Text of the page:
Sunday night Season Three of Girls premiered. Monday morning, despite it being my first day of school, I carved out half an hour in which to watch the first episode over my berries and walnuts.
Girls is important to me not just because I like it (I do), but because it is the great corral of my demographic: liberal women in their 20s. While Girls certainly does not reflect my demographic at large accurately (mainly racially and socio-economically), some aspects of Dunham's conception of my demographic transcend race/money/being fascinating in New York City. Every woman in her 20s not only connects with some aspect of Girls, every woman in her 20s connects with some aspect of Girls on a very deep, almost depressingly accurate level. So, Girls does speak to me truthfully. And, further, people might think it totally represents me. And as far as the dodos who think Girls is trying to completely encapsulate every single young woman in America, I want to know what people think is being allegedly said about "me."
More importantly, most importantly, we all talk about Girls. It is the show most of the women in my life have seen and have opinions about. When a new episode airs the internet goes 'nanners, sure, but in person all the ladies around are chattin' it up. Season Two was a let-down to many critics--especially males--because not much "happened." But don't you see? The fun of it is not the plot moving along. The fun of it is gabbing with girlfriends saying, "I liked that Marnie did that" and your pal saying, "I hated it. If I were her..." It's a conduit for conversations about femininity. It's a backbone. It's a shared source material.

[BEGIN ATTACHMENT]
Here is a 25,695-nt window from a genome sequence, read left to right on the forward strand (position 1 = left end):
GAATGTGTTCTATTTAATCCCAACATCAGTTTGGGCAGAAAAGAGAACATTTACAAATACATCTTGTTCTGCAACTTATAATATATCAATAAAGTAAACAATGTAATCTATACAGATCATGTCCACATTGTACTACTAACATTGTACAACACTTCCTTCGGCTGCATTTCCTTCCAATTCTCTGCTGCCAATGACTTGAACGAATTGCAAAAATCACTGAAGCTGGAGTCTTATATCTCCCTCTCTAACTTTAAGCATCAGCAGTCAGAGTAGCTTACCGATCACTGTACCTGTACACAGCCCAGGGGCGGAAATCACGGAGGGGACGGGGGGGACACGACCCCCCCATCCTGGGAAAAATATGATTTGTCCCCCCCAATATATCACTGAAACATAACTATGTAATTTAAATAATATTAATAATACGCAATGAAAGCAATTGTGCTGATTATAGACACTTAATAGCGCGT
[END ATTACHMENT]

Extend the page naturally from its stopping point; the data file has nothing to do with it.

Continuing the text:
A few years ago while my sister and I were jetting through Season Five of Sex and the City she told me that someone she knew lived in New York during SATC'S heyday. And that everyone was talking about it. Like, you could go to your hairdresser and discuss the ins and outs of Steve + Miranda. I remember being so jealous. I want an automatic TV book club! I want to talk about womanhood every week with friends and strangers! AND NOW MY DREAM IS REALIZED!
So, this makes me happy. Obvs. Then I realized it also makes me a wee bit sad because maybe the reason we all talk about Girls is because it's the one big feminist television oasis in a patriarchal Sahara. But, honestly, I'm going to chalk this one up as a win because shared culture is just the best, and there's time for gender diversity next year. Even when things aren't "right," there are silver linings, and it's important to be grateful for those. They may be gone when the tides turn.